Teardown: Xiaomi Mi 11 smartphone
Image credit: Xiaomi
The so-called ‘Chinese Apple’ is innovating in its own right.
Chinese consumer-technology group Xiaomi established itself by developing what were seen as ‘me too’ products. Having now become the third-largest handset vendor in the world, it is seeking to evolve into a pacesetter but still keep prices lower than those of its rivals.
Its latest flagship, the Mi 11, is a case in point. It was the first smartphone to offer Qualcomm’s latest platform, the 5G-enabled Snapdragon 888, on its unveiling in China late last year, and it is now being rolled out elsewhere. With European pricing opening at €749 (£643), it does maintain a favourable price difference over competition such as the Samsung S21 Ultra.
It is a significant upgrade compared to the Mi 10. The Mi 11 not only has 5G but also a bigger, higher-resolution display (6.8-inch diagonal, 3200×1440) with a 120Hz refresh rate, twice as frequent as most products. The rear three-camera array is made up of a main 108MP sensor, a secondary 13MP wide-angle sensor and a 5MP telemacro sensor for taking close-up shots of objects from a reasonable distance (one objection to macro mode on handset cameras previously has been the need to get the phone so close to the subject as to greatly reduce the available light).
Xiaomi has then invested further in what it is marketing as ‘Movie Magic,’ much of which comes from six video-enhancement tools that harness the greater AI horsepower within the Snapdragon 888. Freeze Frame, for example, is designed to allow the user to stop one object in motion while others in the frame move around it; Magic Zoom mimics the kind of image distortion pioneered by Alfred Hitchcock. The on-board speakers have been optimised in collaboration with audio specialist Harmon Kardon.
The Snapdragon 888 itself comprises the Kryo 680 CPU clocked at up to 2.84GHz based on an ARM Cortex-X1, the Adreno 660 GPU, the Hexagon 780 AI engine, and both mmWave and sub-6GHz on board the X60 5G modem. This top-of-the-range Qualcomm workhorse is manufactured on the latest 5nm process.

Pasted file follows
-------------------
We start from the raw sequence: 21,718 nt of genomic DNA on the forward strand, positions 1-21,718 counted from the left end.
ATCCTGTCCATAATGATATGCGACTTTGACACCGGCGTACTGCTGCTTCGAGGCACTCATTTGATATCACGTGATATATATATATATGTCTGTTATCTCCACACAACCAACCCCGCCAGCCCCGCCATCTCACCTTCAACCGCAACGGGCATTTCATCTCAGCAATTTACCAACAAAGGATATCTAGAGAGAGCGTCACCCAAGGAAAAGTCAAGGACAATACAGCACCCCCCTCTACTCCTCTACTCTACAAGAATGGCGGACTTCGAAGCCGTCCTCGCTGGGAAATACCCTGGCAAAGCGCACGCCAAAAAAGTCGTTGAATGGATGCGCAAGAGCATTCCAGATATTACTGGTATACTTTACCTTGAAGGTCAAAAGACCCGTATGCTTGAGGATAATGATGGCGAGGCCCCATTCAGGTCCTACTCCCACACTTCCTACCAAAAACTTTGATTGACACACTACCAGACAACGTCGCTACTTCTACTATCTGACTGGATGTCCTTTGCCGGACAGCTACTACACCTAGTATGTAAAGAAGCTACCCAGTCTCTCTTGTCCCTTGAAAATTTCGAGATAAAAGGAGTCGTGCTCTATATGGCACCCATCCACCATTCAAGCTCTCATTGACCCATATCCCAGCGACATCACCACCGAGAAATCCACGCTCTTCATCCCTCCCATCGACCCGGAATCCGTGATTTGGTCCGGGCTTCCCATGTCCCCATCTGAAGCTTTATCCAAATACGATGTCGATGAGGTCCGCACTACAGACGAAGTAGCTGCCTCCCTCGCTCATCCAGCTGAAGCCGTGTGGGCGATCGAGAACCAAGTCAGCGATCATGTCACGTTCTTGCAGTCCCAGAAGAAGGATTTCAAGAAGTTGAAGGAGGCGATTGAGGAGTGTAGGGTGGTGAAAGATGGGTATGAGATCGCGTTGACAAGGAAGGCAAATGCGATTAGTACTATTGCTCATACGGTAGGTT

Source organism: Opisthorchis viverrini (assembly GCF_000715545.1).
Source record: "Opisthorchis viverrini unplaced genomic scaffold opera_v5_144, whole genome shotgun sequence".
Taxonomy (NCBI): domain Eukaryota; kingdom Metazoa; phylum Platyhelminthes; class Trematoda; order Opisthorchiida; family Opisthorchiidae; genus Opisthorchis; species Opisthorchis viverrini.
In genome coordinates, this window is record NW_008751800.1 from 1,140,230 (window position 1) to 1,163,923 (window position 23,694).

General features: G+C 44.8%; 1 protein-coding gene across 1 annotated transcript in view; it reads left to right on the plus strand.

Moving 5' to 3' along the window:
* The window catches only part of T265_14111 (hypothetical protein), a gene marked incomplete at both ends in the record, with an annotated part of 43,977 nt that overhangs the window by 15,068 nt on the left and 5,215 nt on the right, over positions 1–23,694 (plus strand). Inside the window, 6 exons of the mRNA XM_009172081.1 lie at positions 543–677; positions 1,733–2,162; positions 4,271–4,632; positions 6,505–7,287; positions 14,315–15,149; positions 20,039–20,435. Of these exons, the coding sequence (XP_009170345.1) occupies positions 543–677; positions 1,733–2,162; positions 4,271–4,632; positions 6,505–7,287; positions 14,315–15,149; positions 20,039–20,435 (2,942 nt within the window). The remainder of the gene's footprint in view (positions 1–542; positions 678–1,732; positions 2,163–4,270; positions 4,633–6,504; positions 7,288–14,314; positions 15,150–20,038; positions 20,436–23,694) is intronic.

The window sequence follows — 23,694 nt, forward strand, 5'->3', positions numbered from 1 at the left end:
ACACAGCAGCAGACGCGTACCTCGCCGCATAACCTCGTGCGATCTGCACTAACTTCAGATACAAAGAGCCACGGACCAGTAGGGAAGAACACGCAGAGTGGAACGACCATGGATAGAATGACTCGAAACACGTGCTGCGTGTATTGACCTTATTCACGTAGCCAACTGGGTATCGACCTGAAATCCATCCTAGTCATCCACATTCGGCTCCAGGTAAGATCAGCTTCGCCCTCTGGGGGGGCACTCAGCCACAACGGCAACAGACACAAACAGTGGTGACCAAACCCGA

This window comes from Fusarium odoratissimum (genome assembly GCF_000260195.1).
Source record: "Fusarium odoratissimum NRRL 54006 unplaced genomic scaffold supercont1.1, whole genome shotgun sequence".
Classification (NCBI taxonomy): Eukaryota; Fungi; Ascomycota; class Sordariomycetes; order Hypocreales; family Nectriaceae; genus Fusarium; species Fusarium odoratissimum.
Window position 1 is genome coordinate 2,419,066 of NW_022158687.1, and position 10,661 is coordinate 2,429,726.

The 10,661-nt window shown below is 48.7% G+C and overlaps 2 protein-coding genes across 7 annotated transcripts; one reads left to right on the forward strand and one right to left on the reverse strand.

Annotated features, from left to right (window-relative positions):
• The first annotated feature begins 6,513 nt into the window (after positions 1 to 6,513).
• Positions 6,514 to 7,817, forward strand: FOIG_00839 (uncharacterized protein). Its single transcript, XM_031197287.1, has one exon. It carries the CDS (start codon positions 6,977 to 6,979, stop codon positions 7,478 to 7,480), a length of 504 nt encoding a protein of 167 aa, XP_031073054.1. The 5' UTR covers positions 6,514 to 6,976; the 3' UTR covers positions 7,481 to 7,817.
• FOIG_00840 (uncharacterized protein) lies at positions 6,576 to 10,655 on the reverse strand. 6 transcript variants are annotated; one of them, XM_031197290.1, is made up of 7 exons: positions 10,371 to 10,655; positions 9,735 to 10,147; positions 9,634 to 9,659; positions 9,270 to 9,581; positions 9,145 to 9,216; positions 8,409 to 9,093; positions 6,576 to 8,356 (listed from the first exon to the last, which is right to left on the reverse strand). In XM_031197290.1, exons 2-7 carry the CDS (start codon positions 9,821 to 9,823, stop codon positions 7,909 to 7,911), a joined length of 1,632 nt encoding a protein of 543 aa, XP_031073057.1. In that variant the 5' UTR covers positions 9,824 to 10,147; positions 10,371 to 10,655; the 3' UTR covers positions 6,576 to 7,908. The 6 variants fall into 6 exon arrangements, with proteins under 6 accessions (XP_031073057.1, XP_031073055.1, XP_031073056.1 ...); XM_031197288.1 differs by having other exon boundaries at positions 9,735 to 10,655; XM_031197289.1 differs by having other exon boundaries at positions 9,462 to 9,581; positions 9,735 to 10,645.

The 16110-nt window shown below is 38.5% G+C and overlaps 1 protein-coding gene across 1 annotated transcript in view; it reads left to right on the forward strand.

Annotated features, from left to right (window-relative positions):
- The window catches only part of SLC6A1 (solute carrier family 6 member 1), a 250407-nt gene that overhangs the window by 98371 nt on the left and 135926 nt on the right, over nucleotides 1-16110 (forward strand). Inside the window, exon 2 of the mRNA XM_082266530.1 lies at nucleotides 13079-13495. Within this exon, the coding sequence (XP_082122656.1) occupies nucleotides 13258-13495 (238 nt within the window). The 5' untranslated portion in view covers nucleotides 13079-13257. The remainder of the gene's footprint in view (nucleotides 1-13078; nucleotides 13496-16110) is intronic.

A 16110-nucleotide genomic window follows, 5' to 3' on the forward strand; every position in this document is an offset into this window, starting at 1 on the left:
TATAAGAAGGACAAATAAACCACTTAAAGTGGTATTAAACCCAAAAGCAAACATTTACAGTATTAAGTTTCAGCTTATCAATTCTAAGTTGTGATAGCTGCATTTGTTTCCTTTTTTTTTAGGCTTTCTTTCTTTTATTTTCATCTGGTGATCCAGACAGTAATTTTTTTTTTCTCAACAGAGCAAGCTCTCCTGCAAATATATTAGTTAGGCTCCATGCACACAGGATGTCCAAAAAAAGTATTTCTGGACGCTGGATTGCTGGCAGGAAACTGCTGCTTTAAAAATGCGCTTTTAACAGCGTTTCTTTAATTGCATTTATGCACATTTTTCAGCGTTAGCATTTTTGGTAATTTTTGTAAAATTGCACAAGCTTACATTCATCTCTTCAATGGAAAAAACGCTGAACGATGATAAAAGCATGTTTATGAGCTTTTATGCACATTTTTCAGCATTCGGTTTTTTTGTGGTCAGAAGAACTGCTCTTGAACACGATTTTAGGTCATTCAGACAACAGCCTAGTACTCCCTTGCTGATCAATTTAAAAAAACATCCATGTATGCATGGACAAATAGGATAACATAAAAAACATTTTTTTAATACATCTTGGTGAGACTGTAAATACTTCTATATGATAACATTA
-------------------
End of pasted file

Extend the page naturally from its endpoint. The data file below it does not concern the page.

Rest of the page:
The downside to all this for many of those who have been able to get mostly grey-market Mi 11 handsets is that the battery drains comparatively quickly compared to pre-5G flagships, even at 18.4Wh. Xiaomi has sought to compensate in several ways. There is 50W wireless and 55W wired fast-charging.
Moreover, an iFixit teardown found that the battery pack is made up of two 2300mAh cells connected in parallel. “Charging two cells via two separate connectors makes it possible to push more electrons into the phone faster, especially when the state of charge is low,” iFixit observes.
Internationally, the phone is also expected to ship with an update to the MIUI 12 skin that Xiaomi wraps on top of its Android implementation, and this could include further energy management features. Nevertheless, the combination of 5G and so highly specified a display was always likely to be power-hungry.
The teardown found that the internal design shares some features with similar handsets. “We’re mildly excited to find a motherboard layout similar to the one in the OnePlus Nord, which enables separate battery and display removals,” iFixit notes. Meanwhile, on the boards themselves, the high-performance nature of the phone is further mirrored by an extensive use of copper and graphite foils to dissipate heat.
However, the Mi 11 is not an easy phone to repair. The curved glass front display is nice to look at but needs special tools to remove to mitigate the risk of further damage. Moreover, the fingerprint sensor, occasionally seen as a weak point in Xiaomi products, cannot be replaced without removing this display. Repairing or replacing the main camera module involves removing the motherboard first – an approach which, while possible, the teardown team found “inelegant”.
Even though there are a number of modular and replaceable components, iFixit rates the Mi 11 at just four out of ten for repairability.
However, with its first European pricing set at €749 (£643) ahead of a UK launch, Xiaomi has come up with a phone that matches and in some cases exceeds the offer of better known rivals across the continent (apart from China, the company has so far built most of its market share elsewhere in Asia, most notably India).
The engineering is catching up – indeed, it may have caught up too quickly for some tastes, with the company being listed as a ‘Communist Chinese military company’ by the US Department of Defense in the last few days of the Trump administration (although the listing has since been stayed and may be permanently overturned in US District Court).
The decision is especially puzzling given that, unlike Huawei, Xiaomi is overwhelmingly consumer-facing – and on the basis of the Mi 11, looking with justification towards the higher end of the market.
Teardown: Xiaomi Mi11
1. Main camera cover
2. Main camera assembly
4. Rear panel
5. Front selfie camera
6. Ribbon cable
7. Optical fingerprint sensor
8. Copper/graphite heat dissipation
13. Midframe shield
14. USB assembly
15. SIM tray
16. Linear actuation vibration motor
17. Front display
18. Front-end module
19. Wireless combo SoC
20. RF transceiver
21. Flash memory
23. Fast charging chip (2x)
24. Wireless power receiving chip
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